A distinctive celebration followed by endless personnel, policy and political challenges are in store for Deb Haaland after her expected Senate confirmation today as Interior secretary.
With the commitments in hand to ensure victory in the vote scheduled for 5:30 p.m., Haaland and her Biden administration teammates have been looking toward her swearing-in ceremony, as well as her initial steps as the first Native American secretary in the Cabinet.
Those steps will be on a high wire, balancing the avowedly progressive views she advanced in her first House term with the potentially more centrist preferences of the broader Biden administration.
"I want to first assure you that if I’m confirmed as secretary, that is a far different role than it is for a congresswoman representing one small district in my state," Haaland told Sen. James Lankford (R-Okla.) during her two-day confirmation hearing. "So I understand that role is to serve all Americans, not just my one district in New Mexico."
Repeatedly, Haaland stressed that, if confirmed, "it is President Biden’s agenda, not my own agenda, that I would pursue."
Some elements of that agenda have already been set in motion, with Haaland set to become lead advocate once in office.
Even before her confirmation, for instance, the Interior Department rescinded a controversial Trump administration legal opinion that concluded the Migratory Bird Treaty Act covered only intentional killing or injuring of birds.
Interior said it will issue a proposed rule to revoke a corresponding Trump administration rule, based on the now-rescinded solicitor’s opinion that limited bird protections. This will now put Haaland right in the middle of a high-stakes wrangle that has defied easy solution.
"The Department will also reconsider its interpretation of the MBTA to develop common sense standards that can protect migratory birds and provide certainty to industry," Interior said.
While she will face widespread Republican opposition as secretary, Haaland will also confront the expectations of a handful of GOP supporters, perhaps especially Sen. Lisa Murkowski of Alaska. An early secretarial trip to Alaska would not be surprising.
While Murkowski pledged to vote for Haaland — she was one of four Republicans to support her in a cloture vote last week — the senator said the decision was one she struggled with.
"I am going to place my trust in Rep. Haaland and her team, despite some very real misgivings," Murkowski said, advising the nominee that "I am … going to hold you to your commitments to ensure that Alaska is allowed to prosper."
Pointedly, Murkowski added that "I also fully anticipate that she will have a strong management team in place with people who understand the value of resource development from public lands. She needs this — we need this — within the Department of Interior."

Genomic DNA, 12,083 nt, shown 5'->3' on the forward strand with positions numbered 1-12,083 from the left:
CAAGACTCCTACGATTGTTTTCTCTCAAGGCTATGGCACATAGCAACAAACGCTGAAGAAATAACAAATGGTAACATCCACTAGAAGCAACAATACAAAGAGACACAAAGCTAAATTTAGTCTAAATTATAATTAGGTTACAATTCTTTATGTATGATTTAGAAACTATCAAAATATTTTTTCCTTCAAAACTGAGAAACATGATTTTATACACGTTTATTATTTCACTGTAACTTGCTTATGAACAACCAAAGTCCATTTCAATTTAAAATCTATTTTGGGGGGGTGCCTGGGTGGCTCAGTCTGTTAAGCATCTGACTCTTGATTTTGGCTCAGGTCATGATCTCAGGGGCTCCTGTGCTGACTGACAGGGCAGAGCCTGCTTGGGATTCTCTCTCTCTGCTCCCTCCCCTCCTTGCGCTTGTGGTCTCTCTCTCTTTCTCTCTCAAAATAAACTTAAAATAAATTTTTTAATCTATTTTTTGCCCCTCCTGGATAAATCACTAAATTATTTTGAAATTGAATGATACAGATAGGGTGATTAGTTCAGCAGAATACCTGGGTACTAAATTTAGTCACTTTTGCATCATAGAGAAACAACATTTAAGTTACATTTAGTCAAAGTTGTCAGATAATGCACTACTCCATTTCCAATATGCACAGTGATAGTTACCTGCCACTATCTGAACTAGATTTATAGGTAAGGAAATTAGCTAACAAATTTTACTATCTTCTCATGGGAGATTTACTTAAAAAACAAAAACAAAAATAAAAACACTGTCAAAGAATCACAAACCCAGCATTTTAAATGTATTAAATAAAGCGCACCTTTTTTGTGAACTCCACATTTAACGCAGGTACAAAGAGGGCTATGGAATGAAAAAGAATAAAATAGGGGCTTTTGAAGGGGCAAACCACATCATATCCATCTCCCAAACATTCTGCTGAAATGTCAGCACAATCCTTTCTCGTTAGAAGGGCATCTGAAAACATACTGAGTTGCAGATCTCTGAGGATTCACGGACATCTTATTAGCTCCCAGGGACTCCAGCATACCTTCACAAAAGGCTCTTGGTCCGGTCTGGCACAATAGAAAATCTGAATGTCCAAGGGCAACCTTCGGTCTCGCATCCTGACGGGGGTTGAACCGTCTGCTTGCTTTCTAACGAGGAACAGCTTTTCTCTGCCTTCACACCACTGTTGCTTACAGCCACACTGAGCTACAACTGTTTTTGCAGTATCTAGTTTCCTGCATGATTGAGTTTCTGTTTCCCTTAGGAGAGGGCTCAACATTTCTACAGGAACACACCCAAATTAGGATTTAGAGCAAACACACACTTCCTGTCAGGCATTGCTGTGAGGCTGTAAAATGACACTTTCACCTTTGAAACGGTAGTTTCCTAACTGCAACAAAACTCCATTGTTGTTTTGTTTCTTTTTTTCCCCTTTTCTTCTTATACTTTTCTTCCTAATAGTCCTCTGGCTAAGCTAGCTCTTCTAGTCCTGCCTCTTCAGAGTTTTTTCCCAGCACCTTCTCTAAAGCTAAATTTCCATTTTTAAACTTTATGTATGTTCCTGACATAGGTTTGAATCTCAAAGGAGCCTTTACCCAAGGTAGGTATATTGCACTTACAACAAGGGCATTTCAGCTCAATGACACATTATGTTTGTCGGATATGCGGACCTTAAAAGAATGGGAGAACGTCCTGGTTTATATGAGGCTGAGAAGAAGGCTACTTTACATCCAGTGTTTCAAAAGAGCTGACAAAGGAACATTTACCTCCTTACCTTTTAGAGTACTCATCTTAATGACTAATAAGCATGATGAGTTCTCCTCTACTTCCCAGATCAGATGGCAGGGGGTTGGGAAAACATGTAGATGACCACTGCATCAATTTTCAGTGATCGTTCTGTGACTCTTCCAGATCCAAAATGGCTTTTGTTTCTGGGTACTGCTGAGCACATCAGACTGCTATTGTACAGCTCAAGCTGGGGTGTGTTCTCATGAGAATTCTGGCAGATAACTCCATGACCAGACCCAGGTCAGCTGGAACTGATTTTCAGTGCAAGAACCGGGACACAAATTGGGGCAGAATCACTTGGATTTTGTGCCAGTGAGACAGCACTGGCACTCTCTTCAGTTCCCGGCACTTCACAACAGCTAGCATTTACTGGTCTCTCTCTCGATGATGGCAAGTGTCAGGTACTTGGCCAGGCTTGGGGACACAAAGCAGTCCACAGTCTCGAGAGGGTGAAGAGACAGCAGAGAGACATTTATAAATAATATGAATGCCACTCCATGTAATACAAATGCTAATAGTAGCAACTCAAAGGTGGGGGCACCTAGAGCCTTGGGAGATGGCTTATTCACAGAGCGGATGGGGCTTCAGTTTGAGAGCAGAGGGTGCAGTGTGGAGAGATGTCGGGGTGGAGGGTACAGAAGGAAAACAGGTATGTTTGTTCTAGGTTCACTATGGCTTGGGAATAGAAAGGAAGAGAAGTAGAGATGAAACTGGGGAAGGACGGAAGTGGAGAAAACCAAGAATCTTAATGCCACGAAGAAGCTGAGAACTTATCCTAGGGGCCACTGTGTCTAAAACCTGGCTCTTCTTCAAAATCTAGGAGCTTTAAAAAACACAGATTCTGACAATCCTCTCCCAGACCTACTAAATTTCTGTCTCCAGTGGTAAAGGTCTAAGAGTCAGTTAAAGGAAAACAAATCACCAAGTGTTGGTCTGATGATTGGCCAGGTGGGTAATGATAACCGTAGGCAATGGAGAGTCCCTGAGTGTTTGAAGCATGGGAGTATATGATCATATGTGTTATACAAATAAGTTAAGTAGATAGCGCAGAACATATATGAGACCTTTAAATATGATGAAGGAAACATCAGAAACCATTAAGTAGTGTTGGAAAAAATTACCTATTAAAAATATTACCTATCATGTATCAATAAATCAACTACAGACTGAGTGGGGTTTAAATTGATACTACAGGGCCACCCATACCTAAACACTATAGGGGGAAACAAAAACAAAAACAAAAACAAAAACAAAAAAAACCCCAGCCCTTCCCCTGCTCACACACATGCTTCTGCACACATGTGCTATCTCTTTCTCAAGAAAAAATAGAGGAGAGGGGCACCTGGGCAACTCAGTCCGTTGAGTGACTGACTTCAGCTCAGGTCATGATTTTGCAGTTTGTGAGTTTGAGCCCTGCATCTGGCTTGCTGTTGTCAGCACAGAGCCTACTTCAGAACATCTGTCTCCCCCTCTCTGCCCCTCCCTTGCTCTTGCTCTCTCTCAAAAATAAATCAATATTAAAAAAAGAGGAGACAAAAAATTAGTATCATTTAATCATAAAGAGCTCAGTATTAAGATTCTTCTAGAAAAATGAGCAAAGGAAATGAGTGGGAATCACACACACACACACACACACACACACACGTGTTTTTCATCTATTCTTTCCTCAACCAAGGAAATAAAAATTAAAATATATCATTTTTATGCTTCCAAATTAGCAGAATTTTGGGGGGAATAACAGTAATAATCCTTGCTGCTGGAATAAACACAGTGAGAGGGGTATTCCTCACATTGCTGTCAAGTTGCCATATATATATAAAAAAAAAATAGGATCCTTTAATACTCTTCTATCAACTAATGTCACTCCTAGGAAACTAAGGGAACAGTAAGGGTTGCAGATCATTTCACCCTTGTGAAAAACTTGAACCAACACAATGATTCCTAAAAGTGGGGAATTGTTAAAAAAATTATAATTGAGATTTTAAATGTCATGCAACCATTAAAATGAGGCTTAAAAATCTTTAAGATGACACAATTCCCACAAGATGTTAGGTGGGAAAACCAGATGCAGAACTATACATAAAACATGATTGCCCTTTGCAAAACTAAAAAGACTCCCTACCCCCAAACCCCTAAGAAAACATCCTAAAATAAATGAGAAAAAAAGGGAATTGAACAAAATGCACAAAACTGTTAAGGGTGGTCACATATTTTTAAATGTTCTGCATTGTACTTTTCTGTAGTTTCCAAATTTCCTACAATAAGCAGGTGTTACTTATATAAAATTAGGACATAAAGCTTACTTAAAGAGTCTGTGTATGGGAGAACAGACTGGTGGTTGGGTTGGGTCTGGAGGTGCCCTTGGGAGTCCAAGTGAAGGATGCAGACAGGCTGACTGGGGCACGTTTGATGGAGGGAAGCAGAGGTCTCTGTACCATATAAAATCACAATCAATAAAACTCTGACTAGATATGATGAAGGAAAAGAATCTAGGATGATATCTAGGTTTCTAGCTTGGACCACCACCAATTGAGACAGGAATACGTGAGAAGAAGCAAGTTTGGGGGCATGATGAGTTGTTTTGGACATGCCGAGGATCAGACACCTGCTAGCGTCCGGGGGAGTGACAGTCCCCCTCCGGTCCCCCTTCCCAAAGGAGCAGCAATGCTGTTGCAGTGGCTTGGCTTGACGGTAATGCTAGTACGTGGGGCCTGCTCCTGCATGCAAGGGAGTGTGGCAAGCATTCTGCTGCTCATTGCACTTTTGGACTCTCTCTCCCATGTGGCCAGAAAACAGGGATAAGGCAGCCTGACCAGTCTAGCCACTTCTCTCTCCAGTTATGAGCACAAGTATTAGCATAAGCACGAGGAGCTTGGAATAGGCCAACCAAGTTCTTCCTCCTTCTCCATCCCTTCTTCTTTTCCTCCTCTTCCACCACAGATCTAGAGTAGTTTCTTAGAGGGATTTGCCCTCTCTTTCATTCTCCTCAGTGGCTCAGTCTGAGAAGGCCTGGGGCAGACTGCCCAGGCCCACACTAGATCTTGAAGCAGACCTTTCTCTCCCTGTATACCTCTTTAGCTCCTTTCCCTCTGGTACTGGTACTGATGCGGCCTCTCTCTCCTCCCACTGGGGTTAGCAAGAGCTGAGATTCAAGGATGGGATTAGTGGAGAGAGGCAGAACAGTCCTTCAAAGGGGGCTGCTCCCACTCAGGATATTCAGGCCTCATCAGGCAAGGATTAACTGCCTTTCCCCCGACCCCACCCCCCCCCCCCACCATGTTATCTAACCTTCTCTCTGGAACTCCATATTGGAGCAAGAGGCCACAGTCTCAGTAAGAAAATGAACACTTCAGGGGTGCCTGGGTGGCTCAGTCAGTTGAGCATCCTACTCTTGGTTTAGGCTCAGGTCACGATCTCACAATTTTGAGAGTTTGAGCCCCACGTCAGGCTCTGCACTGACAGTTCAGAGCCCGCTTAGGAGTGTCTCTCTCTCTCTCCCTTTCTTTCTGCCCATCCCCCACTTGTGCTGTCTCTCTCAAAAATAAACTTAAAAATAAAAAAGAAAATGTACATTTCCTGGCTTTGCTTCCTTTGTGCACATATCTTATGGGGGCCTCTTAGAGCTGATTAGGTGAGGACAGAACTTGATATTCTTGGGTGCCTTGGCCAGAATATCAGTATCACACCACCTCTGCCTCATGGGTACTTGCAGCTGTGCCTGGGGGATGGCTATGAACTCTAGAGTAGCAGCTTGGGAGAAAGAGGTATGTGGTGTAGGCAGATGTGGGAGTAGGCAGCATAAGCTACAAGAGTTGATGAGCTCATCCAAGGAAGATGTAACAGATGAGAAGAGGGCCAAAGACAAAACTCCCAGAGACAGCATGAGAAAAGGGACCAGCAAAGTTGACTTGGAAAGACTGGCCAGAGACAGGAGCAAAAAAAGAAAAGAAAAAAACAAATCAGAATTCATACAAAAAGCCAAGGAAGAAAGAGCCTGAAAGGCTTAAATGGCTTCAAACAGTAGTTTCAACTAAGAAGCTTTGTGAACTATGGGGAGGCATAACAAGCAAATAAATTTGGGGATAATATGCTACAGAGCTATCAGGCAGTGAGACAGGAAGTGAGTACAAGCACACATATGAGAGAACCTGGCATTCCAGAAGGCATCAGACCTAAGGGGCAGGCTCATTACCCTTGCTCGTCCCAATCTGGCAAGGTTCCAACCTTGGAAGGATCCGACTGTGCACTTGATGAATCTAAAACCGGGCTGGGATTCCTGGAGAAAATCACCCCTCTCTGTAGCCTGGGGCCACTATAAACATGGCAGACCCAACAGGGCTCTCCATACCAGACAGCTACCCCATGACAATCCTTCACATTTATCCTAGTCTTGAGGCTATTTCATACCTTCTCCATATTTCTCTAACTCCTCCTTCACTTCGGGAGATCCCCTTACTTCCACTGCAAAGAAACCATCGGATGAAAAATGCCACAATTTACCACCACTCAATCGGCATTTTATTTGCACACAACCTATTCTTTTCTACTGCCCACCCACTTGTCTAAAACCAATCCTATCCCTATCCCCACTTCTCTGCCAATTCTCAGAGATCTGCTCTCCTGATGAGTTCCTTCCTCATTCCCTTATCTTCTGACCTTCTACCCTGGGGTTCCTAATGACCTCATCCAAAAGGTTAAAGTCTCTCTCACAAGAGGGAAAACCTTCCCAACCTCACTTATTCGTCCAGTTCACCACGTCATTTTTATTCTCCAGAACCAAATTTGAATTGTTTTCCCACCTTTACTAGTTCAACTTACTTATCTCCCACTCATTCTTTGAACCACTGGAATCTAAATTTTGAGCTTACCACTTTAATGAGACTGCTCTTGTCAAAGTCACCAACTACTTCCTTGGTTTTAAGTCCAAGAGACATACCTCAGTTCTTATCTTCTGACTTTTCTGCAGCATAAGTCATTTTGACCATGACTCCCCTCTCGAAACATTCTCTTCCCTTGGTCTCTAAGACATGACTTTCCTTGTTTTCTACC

The 60-year-old New Mexico Democrat will be greeted at Interior by some of her former congressional staffers, who now hold key positions at the department. These include chief of staff Jennifer Van der Heide, who has already been getting the lay of the land (E&E News PM, Jan. 20).
Haaland’s confirmation will also clear the way for the Senate to start considering other political appointees, including Elizabeth Klein, nominated to serve as deputy secretary. Deputy secretaries customarily manage the department’s day-to-day operations, but Klein and Haaland will have to work out their particular division of labor.
Still other key positions that must secure Senate confirmation, including the heads of the National Park Service and the Bureau of Land Management, have yet to be named. While secretaries obviously have a say about bureau nominees, the White House ultimately rules.
Haaland’s prior management experience notably included chairing the tribal Laguna Development Corp.’s board of directors. It operates several casinos and other businesses, none of them approaching Interior’s roughly $12.8 billion annual budget and 60,000-plus employees.
Her immediate predecessor, David Bernhardt, knew the department well from prior service as deputy secretary and eight years with the George W. Bush administration. Haaland lacks that advantage even as she inherits some persistent administrative headaches.
"Management of federal oil and gas resources is one of the highest risks facing the government," the Government Accountability Office warned last year in an assessment of Interior programs (Greenwire, Feb. 22).
Put another way, Haaland will confront a big pile of homework, a point hammered home by her GOP critics.
"During her confirmation hearing, Congresswoman Haaland struggled or refused to answer the basic questions any nominee for the Department of the Interior would be expected to know," declared Sen. John Barrasso (R-Wyo.). "She was unwilling or unable to respond to questions about the department, resource policy and the laws she would be asked to implement."
Haaland and her supporters say she’s ready.
"Under President Trump, the Department of Interior became one of the most scandal-ridden agencies in the federal government," said Senate Majority Leader Chuck Schumer (D-N.Y.). "Rep. Haaland will move the Department in a dramatically different direction."